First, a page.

It’s hard not to be excited about Todd Haynes’ Wonderstruck. A story almost entirely seen through the eyes of child characters in various periods of 20th-century America, it’s just the right combination of zig and zag for a director whose lush visual emotionality has brought what would have otherwise been interior, adult stories into dazzling cinematic scope. But children have their limitations — they have to do stuff. It’s harder for us to be held rapt by their moods, or a heavy gaze out of a rainy window. And the beautiful but very busy Wonderstruck reflects that: For the first time in memory, Haynes is working with a story whose plot outweighs its concept, as lovely as that concept often is.
Based on the young-adult book by Brian Selznick, who adapted the screenplay, the two narratives belong to Rose (Millicent Simmonds) and Ben (Oakes Fegley), 12-year-old children living in 1927 and 1977, respectively. Rose is deaf and living unhappily in New Jersey with her strict father (James Urbaniak), and spends most of her time going to the cinema and collecting photos of her favorite movie star (Julianne Moore). Ben lives in Minnesota, has recently lost his mother (Michelle Williams), and is consumed with curiosity about his father, whom he never knew. After a freak accident leaves Ben deaf, he and Rose both embark on parallel journeys to New York City, in search of their idol/missing parent (though it seems there’s ultimately not much of a difference). Though they don’t exactly find what they were looking for, their fates intersect around a certain “cabinet of curiosities,” and they find other sympathetic souls along the way.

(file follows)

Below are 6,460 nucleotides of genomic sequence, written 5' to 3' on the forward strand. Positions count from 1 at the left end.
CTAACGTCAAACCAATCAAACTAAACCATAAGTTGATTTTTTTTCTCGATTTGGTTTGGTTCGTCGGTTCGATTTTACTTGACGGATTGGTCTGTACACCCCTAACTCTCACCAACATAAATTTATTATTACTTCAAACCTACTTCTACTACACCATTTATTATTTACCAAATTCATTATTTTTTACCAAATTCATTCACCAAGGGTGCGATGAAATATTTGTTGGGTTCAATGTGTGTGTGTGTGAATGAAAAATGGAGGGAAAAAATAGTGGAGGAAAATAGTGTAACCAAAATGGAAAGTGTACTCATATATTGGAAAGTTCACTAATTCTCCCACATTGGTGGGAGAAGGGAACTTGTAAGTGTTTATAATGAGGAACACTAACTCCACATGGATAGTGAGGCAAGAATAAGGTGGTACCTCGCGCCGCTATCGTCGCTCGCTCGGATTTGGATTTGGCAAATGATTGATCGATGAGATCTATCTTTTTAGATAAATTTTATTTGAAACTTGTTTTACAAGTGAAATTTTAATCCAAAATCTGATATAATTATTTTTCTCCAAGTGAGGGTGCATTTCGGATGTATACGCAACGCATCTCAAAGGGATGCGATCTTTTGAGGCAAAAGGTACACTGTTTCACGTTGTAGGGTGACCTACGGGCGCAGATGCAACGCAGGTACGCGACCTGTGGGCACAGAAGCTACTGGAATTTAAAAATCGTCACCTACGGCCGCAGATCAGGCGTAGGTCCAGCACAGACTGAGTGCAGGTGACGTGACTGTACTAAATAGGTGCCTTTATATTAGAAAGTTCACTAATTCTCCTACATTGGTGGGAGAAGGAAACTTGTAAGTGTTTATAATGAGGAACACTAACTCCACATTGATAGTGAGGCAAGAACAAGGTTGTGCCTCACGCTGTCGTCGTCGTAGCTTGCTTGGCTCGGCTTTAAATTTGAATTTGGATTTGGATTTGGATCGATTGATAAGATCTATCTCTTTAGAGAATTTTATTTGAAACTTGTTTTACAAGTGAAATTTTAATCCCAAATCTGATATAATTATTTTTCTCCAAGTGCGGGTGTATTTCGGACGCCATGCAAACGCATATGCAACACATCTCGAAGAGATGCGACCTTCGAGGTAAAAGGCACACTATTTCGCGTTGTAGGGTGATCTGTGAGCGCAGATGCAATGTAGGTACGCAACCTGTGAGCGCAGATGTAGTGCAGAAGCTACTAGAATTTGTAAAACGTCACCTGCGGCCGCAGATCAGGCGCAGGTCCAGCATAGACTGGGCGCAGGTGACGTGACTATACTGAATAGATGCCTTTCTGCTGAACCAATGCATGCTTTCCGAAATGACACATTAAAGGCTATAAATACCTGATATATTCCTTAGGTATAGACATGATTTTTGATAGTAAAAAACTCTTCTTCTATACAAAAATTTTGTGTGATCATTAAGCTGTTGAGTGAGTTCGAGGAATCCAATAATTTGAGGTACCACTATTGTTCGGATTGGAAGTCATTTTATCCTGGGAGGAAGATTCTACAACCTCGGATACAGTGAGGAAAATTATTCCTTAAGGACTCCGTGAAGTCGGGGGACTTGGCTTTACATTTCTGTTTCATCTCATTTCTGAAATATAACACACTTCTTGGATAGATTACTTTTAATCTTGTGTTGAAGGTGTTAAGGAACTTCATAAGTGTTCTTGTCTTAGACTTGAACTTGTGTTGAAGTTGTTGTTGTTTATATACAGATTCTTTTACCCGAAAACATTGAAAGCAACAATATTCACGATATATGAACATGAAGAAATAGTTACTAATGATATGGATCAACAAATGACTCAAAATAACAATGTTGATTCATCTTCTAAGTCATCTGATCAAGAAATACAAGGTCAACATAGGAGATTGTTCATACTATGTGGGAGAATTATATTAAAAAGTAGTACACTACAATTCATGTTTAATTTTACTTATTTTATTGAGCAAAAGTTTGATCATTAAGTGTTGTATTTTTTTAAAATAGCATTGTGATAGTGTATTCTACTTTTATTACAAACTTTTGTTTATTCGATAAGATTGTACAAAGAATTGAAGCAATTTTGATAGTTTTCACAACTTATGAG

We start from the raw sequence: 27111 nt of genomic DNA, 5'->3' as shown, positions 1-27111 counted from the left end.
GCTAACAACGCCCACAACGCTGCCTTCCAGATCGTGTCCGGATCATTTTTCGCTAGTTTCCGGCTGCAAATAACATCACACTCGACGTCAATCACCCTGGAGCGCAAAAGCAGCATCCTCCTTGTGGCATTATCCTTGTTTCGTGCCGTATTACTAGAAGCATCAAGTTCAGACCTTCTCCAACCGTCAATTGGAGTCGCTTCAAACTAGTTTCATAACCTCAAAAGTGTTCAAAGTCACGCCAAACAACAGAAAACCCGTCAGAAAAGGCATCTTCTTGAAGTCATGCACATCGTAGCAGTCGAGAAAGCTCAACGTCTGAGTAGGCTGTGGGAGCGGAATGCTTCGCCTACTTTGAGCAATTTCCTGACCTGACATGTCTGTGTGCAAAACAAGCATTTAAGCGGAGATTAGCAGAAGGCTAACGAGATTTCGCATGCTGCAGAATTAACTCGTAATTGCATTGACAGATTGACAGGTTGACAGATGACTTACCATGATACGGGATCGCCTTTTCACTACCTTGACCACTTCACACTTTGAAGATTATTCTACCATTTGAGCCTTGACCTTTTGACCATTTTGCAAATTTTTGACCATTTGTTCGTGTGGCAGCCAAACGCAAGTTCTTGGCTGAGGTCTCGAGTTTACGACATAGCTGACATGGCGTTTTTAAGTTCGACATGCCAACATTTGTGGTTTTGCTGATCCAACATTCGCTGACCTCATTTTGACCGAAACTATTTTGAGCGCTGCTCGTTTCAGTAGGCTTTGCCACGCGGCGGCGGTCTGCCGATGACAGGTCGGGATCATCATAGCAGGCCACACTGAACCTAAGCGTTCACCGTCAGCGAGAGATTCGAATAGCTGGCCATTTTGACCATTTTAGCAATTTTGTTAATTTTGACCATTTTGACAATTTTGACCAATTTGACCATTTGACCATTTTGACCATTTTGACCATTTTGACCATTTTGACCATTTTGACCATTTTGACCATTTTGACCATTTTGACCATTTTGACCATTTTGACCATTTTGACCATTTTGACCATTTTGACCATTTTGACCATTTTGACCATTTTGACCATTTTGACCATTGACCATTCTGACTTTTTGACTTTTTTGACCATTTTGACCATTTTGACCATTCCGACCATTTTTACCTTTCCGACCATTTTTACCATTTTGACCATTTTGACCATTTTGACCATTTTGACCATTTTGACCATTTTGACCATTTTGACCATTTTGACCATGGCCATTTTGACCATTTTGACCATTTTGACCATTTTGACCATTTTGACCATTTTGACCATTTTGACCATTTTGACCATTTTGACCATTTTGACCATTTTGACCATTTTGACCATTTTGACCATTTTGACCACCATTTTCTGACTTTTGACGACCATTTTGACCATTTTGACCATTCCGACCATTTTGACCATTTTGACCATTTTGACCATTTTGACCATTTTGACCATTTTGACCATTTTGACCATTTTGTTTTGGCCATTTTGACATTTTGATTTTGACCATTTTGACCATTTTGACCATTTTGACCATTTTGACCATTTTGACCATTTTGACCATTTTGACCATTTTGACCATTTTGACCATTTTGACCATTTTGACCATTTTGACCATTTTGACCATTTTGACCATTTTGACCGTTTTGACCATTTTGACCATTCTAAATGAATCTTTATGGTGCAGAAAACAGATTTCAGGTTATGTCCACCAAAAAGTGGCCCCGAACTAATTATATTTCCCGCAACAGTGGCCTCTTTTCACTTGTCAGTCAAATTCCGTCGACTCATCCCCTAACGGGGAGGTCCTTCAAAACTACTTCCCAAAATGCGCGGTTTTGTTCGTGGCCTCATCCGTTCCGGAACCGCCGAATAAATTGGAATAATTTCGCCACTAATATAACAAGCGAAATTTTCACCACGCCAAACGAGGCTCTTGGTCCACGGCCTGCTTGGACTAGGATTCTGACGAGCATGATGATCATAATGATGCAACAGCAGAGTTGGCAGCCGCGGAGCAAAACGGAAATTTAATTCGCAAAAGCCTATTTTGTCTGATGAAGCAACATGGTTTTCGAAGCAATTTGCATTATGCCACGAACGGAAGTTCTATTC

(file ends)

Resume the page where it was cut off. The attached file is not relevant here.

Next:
Both children are initially drawn to New York to find important adults in their lives, but their journeys echo those of countless others who have come to find some missing part of themselves in the city’s bustling streets. The film hinges on that kind of mundane magic of common paths, the multitudes of human histories that can haunt a single place. When we see Rose and Ben run their hands over the same meteor, 50 years apart, we’re also thinking of the millions of others who have passed through that same moment, bringing their own hopes and wishes to it.
The film ultimately suffers from an abundance of these little narrative baubles; it’s an overstuffed cabinet of visual themes. The film opens with wolves; shooting stars, movie stars, and Ziggy Stardust are used interchangeably; paper boats float in and out before being forgotten; paper models are kind of a thing before becoming very much a thing in the film’s stunning stop-motion finale. Wonderstruck gestures at a lot, especially between the two narratives, which Haynes flips between with such rapidity that the film isn’t able to find a tonal groove until well past its halfway point. Even the score by the otherwise brilliant Carter Burwell is affected by the whiplash.
But despite its shortcomings, the film benefits from every frame of Simmonds, a young deaf actress from Utah. It’s hard to say whether she’s destined for stardom, Hollywood opportunities being what they are. But she’s a strikingly open presence onscreen, sweet and watchful and lonesome. When Rose sees her movie theater announcing the coming sound revolution, you feel her wistfulness layered with your own: There’s still so much that can be done with just a face.